NEW YORK (GenomeWeb News) – The Penn State Hershey Cancer Institute at Penn State Milton S. Hershey Medical Center will open its new Center for Pharmacogenetics later this year, using $3.2 million in federal funds recently appropriated for the facility, the institute's director said Friday.
"The money will pay for infrastructure support in terms of data managers and research nurses that will help us accrue patients to the studies," as well as "perhaps maybe some statistical help," Tom Loughran, director of the cancer institute, told GenomeWeb Daily News.
Hiring is projected to take place in the spring or summer. The number of employees, and their specialties, will be better known as the center finalizes its research specialties and can project patient volumes. "Probably we'll start out by hiring maybe five or six people," Loughran said in an interview.
He also said the pharmacogenetics center is expected to attract "ballpark, to start with, 20 or so" scientists — from physicians based at the medical center campus in Hershey, Pa., where the cancer institute is located, to researchers based either there or at Penn State's main campus about 100 miles northwest in University Park, Pa.
The researchers will include bioinformatics professionals, biochemists, biostatisticians, geneticists, genomics researchers, molecular biologists, and pharmacologists. The extent of scientist and physician interest in the pharmacogenetics center will be better known following a workshop to take place in the next month.
"We really aren't going to be adding any new investigators" for the pharmacogenetics center, Loughran said, even as the cancer institute continues to recruit researchers for its own work.
While many additional details remain to be worked out, he added, the cancer institute anticipates receiving funding for the pharmacogenetics center "in the next few months."
"It will start this year. We anticipate starting in the next three months," Loughran said.
He spoke four days after joining administrators of the medical center and US Rep. Tim Holden (D-Schuylkill County) in announcing the federal funding for the center. Holden, who is up for re-election this year and faces a possible primary as well as a likely Republican challenge, included the money as an earmark within the US Department of Defense Appropriation for the 2010 fiscal year, which was announced last week.
However, the $3.2 million is less than half of the $7.5 million originally requested by Holden.
As a result, the center is developing plans to start operations by focusing on selected forms of cancer — breast cancer, lung cancer and leukemia — rather than immediately study all forms of the disease. Over time, however, the cancer institute has flexibility to shift the center's funding and staff to study different diseases should research suggest such a need, Loughran said.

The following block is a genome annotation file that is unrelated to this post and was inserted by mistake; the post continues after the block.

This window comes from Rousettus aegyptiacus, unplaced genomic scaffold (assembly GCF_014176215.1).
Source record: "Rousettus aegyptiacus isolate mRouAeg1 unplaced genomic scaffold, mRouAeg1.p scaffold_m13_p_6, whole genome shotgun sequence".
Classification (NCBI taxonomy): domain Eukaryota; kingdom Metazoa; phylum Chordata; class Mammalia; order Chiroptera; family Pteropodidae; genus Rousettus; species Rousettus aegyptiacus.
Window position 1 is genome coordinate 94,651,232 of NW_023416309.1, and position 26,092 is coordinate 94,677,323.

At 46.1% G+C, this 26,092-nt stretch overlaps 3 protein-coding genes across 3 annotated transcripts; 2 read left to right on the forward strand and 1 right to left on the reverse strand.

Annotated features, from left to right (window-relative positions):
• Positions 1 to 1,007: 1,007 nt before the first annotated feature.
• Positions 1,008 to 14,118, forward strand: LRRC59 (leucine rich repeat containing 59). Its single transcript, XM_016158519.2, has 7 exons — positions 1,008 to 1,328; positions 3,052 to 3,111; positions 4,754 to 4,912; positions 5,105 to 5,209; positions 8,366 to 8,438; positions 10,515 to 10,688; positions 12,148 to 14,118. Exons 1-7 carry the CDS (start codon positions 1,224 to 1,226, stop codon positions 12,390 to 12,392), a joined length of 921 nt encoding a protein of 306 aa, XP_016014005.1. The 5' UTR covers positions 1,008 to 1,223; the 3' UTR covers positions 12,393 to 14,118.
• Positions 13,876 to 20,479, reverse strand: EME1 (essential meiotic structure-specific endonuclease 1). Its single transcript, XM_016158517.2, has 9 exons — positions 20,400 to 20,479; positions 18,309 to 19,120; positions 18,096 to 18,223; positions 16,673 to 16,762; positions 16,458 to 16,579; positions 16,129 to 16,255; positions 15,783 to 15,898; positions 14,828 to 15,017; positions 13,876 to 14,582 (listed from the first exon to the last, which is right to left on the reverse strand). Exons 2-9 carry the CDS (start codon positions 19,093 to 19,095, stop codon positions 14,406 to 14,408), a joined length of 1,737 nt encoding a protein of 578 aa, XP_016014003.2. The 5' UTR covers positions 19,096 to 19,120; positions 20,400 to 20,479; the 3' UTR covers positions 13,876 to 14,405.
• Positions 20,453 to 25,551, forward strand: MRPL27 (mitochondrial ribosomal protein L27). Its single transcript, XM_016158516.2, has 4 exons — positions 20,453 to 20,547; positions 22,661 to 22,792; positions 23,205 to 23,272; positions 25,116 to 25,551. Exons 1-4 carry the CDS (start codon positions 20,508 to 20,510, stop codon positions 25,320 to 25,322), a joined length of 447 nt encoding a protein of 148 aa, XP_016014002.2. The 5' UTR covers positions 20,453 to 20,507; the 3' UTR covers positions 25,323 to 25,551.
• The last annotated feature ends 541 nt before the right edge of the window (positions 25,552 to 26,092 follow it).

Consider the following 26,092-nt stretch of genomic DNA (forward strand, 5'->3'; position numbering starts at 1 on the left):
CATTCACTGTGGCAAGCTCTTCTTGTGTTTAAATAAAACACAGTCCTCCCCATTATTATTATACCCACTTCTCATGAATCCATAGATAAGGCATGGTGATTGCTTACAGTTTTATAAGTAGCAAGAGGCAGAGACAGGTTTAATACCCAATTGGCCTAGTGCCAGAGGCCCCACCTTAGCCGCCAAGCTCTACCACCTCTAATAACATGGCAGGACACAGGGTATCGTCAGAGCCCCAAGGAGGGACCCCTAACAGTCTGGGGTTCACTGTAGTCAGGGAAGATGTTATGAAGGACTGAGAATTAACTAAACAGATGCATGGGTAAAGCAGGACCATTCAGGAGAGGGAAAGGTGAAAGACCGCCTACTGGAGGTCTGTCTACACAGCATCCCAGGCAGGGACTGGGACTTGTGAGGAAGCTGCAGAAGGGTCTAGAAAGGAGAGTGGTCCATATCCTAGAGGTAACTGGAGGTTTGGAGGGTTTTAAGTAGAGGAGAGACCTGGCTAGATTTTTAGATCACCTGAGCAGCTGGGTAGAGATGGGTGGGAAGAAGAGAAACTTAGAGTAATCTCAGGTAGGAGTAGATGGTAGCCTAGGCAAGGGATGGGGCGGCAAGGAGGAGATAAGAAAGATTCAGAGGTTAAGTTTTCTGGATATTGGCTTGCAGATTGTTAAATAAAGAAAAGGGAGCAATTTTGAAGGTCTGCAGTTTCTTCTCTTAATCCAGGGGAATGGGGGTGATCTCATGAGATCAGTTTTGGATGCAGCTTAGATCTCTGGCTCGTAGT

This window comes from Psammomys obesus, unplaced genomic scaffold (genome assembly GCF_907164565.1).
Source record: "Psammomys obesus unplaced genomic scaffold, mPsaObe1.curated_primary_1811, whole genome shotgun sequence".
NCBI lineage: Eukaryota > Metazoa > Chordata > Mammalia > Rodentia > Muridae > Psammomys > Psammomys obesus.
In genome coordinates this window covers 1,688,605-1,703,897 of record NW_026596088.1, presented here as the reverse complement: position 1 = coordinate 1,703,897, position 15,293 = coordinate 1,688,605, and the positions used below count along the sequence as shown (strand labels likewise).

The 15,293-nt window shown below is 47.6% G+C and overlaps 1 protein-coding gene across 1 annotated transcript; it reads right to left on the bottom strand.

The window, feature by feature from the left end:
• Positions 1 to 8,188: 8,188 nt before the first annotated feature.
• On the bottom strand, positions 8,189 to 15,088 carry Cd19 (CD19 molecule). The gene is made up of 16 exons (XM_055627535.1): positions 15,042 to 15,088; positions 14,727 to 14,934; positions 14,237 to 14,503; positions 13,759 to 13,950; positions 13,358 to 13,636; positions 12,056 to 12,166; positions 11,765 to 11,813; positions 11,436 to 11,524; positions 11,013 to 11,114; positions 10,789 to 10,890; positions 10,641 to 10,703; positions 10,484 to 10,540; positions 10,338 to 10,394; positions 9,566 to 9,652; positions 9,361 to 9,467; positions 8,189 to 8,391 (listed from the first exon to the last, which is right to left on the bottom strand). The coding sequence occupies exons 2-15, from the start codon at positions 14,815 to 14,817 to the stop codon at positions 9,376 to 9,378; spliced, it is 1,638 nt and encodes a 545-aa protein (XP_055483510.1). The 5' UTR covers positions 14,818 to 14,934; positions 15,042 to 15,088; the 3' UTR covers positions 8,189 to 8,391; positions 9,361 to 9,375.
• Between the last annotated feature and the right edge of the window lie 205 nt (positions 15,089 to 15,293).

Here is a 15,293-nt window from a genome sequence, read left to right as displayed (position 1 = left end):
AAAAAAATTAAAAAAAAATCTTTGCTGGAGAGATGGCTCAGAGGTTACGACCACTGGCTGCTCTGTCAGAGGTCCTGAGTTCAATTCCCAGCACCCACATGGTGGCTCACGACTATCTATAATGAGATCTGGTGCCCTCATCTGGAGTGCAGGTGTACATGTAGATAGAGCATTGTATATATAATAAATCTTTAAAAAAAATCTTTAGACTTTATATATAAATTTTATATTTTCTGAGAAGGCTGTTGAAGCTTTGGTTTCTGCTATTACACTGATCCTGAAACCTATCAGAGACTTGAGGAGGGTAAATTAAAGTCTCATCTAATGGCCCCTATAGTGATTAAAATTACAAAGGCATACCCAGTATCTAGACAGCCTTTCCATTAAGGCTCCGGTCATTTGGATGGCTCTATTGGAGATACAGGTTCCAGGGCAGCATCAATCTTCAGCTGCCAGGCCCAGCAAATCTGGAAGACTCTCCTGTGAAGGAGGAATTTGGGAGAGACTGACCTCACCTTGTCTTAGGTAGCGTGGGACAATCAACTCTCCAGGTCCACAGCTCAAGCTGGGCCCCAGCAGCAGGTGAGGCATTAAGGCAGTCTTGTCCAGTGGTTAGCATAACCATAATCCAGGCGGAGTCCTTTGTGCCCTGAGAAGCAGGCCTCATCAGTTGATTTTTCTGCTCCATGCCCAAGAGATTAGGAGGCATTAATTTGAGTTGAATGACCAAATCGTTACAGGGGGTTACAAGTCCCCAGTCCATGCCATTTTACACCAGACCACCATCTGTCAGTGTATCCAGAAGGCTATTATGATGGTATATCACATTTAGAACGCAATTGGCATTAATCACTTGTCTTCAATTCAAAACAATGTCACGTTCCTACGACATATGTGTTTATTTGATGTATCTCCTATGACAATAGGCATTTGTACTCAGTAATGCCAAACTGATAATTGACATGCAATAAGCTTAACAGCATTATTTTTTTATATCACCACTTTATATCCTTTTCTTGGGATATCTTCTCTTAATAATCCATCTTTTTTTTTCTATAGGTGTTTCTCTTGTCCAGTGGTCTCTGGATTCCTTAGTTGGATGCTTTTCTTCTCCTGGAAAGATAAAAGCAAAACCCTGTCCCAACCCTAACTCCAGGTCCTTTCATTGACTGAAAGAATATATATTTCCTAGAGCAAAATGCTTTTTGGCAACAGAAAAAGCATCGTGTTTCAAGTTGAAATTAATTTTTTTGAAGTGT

"The major impact is we need to be more focused in our efforts," he said.
Holden previously secured through earmarks more than $30 million for the cancer institute, toward equipping its $153 million, 185,000-square-foot facility, which opened last July 13.
Philip Lazarus, the cancer institute's associate director, will serve as director of the pharmacogenetics center. Lazarus also serves as the institute's program leader for cancer control and population sciences, as well as a professor of pharmacology and public health sciences at Penn State Hershey College of Medicine.
Loughran said the center will build upon Lazarus' research, which has focused on how inherited genes interact with the environment to either trigger or lead to increased risk of cancer, as well as how different individuals respond to therapeutics, leading to varied outcomes.
The center will house the cancer institute's samples, and serve as a resource and research center for translational studies focused on oncology drugs and prevention approaches. Specimens from the repository will be used to study individual responses to therapeutic drugs and environmental toxins, in efforts to identify gene variations that could serve as markers for these traits, and could then be used to develop or tailor treatments to individuals.
Penn State Hershey will carry out pharmacogenetics research for the US Department of Defense National Functional Genomics Center, a network of partnerships among the DoD, universities, and companies established in 2002 to stimulate translational research intended to help diagnose and treat cancer.
After speaking to counterparts within NFGC, Loughran said, he anticipates the cancer institute will spend its appropriation over three years, as has been the case when other consortium members received federal funds directed toward research.
Roughly $2 million of the $3.2 million will be used toward direct costs, the remainder for indirect costs — about the same proportion as with a regular research grant, he said.
"We hope to be able to continue funding down the road," Loughran added.